# What reagents are used to selectively reduce 2,2,3‐trimethyloxirane to secondary and tertiary alcohols?

### Problem

(c) $$x = \ce{LiAlH4},~y = \ce{LiAlH4}/\ce{AlCl3}$$

### Questions

I know $$\ce {LiAlH4}$$ is a reducing agent because it gives four $$\ce{H-}$$ and will attack on our reactant on carbon with less substituents, i.e. in this case on $$\ce{-CH-}$$ and on attack the $$\ce{-O-}$$ will go to other carbon and on protonation we get 3° alcohol.

But what about 2° alcohol? How can we get that?

What does $$\ce{AlCl3}$$ do such that we get 2° alcohol?

I thought maybe the oxygen is giving its lone pair to $$\ce{Al}$$ being deficient in $$\ce{e-}.$$ Then what happens if it does so? Will now $$\ce{H-}$$ attack 3° carbon? Does that mean it's following SN1 mechanism? Why?

• LiAlH4 + AlCl3 gives Alane AlH3 which is the reducing agent. pubs.acs.org/doi/10.1021/ja01038a042 Apr 26, 2021 at 7:26
• Ok, it gives Alane but according to link I think it's only saying that it will give a trans compound on attack i.e attacking reagent which is $\ce {H-}$ and -$\ce{OH}$ will be opposite to each other . Apr 26, 2021 at 10:46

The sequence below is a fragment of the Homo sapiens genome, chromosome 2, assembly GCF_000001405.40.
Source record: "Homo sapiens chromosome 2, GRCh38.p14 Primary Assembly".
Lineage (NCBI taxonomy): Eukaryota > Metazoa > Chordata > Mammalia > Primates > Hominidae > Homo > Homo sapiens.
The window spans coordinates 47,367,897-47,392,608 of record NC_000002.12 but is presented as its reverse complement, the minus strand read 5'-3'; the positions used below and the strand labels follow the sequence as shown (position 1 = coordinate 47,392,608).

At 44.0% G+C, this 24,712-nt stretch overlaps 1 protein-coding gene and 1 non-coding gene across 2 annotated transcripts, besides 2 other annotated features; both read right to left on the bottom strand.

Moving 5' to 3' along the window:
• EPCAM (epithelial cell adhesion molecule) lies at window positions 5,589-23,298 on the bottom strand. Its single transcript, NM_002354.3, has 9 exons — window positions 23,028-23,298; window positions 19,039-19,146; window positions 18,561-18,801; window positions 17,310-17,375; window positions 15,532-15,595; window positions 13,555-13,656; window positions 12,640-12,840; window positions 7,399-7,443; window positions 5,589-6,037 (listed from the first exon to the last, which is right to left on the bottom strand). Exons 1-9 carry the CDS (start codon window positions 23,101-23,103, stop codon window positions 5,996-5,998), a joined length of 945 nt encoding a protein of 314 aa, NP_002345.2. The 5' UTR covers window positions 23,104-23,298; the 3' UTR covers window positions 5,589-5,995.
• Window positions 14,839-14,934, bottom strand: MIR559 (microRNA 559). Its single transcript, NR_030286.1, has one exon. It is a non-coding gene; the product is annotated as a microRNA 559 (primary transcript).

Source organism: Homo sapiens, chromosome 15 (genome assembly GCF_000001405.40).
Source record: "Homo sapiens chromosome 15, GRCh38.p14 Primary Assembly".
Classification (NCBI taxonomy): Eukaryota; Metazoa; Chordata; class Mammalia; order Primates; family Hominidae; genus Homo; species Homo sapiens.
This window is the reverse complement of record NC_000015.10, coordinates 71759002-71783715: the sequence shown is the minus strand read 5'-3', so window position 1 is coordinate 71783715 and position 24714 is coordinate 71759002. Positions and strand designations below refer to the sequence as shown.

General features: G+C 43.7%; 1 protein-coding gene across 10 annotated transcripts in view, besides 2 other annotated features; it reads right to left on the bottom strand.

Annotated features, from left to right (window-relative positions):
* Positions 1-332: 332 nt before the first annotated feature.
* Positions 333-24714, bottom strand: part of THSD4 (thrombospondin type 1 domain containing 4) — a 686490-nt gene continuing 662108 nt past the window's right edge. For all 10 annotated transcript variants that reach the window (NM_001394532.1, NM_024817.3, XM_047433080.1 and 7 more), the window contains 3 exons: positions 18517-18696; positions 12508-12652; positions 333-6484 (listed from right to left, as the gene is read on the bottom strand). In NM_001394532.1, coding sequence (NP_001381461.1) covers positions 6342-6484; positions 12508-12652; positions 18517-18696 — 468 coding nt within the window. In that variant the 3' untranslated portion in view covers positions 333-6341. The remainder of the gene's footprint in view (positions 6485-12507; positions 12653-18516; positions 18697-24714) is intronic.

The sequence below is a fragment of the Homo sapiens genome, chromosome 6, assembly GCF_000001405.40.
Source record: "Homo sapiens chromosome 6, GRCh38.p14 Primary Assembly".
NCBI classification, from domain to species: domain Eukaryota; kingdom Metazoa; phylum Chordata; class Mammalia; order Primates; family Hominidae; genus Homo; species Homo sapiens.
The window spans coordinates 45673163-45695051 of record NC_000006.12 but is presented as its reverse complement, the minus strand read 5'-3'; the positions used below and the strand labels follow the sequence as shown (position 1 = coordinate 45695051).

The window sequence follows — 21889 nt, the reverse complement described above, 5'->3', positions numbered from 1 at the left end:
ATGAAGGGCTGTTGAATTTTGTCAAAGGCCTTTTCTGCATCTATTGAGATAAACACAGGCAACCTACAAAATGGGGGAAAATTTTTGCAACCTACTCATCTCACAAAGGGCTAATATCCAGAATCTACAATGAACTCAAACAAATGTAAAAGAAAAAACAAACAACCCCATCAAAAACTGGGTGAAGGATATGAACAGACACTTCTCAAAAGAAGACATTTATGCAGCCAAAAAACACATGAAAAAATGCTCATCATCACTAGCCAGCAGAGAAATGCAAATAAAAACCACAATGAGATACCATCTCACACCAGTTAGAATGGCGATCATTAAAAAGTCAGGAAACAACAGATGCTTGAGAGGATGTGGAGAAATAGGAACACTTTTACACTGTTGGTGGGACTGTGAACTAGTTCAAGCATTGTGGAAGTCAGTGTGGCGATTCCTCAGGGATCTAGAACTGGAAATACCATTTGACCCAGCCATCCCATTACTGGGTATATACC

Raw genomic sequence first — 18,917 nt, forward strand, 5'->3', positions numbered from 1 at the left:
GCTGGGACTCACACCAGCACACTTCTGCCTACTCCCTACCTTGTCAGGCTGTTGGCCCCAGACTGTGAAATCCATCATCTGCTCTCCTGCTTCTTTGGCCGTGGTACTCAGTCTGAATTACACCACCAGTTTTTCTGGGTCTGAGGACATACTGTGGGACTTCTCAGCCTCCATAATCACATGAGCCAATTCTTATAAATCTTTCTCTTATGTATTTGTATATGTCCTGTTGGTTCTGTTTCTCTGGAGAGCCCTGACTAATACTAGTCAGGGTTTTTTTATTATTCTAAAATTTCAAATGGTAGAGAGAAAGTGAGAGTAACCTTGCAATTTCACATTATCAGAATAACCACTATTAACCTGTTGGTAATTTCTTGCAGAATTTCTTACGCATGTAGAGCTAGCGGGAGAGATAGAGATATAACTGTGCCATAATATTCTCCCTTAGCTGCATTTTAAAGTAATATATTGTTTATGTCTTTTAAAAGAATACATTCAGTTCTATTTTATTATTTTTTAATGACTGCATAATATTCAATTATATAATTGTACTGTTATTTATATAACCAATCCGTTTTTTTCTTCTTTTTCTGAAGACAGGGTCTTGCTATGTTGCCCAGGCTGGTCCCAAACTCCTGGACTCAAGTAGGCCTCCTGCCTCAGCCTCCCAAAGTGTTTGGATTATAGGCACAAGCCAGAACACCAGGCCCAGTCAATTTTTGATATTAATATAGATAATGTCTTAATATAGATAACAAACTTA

• I've struggled to find a clear mechanism for alane reduction of epoxides, but here is my (slightly) educated guess. Alane has more Lewis acid character than LiAlH4 so when it binds to the oxygen a cationic centre develops at the tertiary carbon which is then reduced by hydride from the alane. In contrast with LiAlH4 the hydride attack is a more nucleophilic process so it attacks the least hindred centre Apr 26, 2021 at 11:27

As Waylander has pointed out in the comments, the mechanism would proceed as follows in case of $$\ce{LiAlH4/AlCl3}$$ as a reagent to produce a secondary alcohol (SN1), whereas in case of just $$\ce{LiAlH4}$$, the reaction proceeds via SN2 to give the tertiary alcohol by attacking the less hindered carbon.
Alane has more Lewis acid character than $$\ce{LiAlH4}$$ so when it binds to the oxygen a cationic centre develops at the tertiary carbon which is then reduced by hydride from the alane. In contrast with $$\ce{LiAlH4}$$ the hydride attack is a more nucleophilic process so it attacks the least hindred centre
Reaction with $$\ce{LiAlH4}$$ is base catalyzed ring opening while that with $$\ce{LiAlH4/AlCl3}$$ is acid catalyzed ring opening. In base catalyzed ring opening the nucleophile attacks less substituted (and therefore less sterically hindered) carbon atom of an unsymmetrical epoxide, while in acid catalyzed ring opening the nucleophile attacks at the more substituted carbon atom of an unsymmetrical epoxide.